I have stated on a number of occasions that I do not regard the use of bed and breakfast accommodation as an acceptable response to the problem of youth homelessness. Indeed my Department has made it clear to the health boards that if, in cases of emergency, there is no alternative to the placement of a homeless child in this form of accommodation, immediate steps should be taken to secure an appropriate hostel, residential or family placement for the child. However, at the same time, I recognise that the occasional case may arise where the provision of bed and breakfast accommodation may be appropriate for a youngster who is only seeking overnight accommodation in response to a specific unforeseen situation. I am not aware of the extent, if any, to which children are admitted to hospital for social reasons. I have asked the health boards to report back to me on this issue. My firm intention is to minimise the use of bed and breakfast accommodation and hospitals in such instances to the greatest possible extent.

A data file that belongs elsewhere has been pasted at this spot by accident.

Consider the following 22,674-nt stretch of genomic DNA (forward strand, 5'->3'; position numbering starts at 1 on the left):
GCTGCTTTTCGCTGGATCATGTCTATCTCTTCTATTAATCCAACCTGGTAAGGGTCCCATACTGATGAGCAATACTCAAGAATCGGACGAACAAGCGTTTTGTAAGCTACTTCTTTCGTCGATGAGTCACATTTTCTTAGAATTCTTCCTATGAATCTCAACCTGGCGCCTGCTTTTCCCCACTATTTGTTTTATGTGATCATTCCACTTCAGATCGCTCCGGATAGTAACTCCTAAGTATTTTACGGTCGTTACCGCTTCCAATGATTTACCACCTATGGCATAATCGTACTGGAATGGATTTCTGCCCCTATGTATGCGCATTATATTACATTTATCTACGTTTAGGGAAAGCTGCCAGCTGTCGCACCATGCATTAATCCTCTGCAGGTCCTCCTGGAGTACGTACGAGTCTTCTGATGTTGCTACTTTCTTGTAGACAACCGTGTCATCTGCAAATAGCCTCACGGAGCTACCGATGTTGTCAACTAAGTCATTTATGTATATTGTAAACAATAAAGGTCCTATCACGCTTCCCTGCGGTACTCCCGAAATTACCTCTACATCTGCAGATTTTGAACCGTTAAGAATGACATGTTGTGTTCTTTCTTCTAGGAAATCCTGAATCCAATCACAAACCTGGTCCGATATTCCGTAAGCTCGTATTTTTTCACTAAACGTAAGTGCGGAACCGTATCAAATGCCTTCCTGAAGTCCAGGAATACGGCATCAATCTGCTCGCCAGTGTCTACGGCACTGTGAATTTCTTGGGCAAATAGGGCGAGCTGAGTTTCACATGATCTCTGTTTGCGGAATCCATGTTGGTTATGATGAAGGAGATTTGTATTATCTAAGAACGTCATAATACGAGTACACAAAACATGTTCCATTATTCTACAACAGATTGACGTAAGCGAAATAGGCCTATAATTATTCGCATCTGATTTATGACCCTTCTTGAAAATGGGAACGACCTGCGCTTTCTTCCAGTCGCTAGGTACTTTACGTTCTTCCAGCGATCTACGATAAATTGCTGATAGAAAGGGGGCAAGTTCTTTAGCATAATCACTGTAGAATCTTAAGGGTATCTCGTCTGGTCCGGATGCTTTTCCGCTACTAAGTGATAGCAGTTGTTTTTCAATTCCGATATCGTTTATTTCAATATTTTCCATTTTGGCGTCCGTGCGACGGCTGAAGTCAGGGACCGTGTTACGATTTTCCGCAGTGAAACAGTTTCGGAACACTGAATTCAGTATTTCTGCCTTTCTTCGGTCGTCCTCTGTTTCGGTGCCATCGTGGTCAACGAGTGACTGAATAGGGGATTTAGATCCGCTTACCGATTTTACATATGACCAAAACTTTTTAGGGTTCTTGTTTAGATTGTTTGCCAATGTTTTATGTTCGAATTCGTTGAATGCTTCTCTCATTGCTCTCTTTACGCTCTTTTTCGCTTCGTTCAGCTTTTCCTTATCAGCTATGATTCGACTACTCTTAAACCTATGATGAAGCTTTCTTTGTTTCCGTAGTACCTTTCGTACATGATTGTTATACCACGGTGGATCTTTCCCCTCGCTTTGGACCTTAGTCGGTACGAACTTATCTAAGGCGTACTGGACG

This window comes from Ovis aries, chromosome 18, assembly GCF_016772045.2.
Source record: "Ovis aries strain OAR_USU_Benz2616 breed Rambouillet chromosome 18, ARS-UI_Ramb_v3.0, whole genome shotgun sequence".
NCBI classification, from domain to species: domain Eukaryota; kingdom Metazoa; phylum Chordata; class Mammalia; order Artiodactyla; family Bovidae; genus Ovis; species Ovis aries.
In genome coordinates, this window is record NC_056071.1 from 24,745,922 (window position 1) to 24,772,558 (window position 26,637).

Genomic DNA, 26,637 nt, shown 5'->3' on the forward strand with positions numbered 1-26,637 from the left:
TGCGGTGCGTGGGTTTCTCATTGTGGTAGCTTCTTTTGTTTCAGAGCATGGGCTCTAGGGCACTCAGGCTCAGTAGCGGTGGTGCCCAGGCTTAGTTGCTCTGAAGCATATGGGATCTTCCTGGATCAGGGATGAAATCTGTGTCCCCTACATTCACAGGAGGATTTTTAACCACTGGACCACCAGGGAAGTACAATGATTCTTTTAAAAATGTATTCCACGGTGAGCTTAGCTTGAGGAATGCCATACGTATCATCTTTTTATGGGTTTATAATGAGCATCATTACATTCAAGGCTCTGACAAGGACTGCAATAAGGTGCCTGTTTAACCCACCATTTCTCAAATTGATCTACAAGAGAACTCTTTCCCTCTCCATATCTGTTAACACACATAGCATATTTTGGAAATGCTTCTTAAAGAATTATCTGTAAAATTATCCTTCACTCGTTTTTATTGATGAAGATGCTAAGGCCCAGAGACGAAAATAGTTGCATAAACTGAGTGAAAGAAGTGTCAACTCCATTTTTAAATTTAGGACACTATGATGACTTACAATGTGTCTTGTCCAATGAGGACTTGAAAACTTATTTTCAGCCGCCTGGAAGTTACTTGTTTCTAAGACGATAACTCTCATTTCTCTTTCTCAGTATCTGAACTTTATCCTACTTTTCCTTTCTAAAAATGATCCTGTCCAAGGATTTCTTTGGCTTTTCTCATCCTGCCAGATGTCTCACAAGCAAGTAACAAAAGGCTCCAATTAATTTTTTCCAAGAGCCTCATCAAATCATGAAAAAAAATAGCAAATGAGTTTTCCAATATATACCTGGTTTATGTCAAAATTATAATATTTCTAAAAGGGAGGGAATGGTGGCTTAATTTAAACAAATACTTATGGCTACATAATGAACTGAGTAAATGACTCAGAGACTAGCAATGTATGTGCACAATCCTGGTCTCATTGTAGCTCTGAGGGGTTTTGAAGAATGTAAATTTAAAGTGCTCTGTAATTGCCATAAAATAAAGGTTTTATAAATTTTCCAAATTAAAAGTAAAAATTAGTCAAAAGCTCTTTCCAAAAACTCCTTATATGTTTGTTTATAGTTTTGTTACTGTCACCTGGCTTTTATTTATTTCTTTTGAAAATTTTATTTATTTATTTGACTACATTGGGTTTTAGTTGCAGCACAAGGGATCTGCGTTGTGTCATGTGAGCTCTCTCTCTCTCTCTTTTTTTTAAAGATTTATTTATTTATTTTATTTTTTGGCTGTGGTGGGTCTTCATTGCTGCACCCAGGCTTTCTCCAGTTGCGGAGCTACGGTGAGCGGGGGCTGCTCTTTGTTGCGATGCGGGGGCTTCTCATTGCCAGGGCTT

The Eastern Health Board, in whose area the problem of youth homelessness is mainly concentrated, is pursuing a number of strategies to reduce its use of bed and breakfast accommodation and the number of young people in such accommodation has been reduced significantly. In January 1996 the board established an emergency-short-term care facility which can cater for up to 14 young people who are temporarily out of home or are awaiting a more long-term placement. The 1995 Child Care Action Plan also provided for a further range of important new child care developments, including the provision of additional residential places and an expanision of the board's out-of-hours social work service into a 24 hour crisis intervention service for all children. Services for children out of home were expanded during 1995. These included a day project for children out of home or in crisis. Funding was also provided for a new service targeted at unattached adolescents and focused on vocational training and social skills. Additional support was also provided to existing residential services for children at high risk and after care services for boys and girls.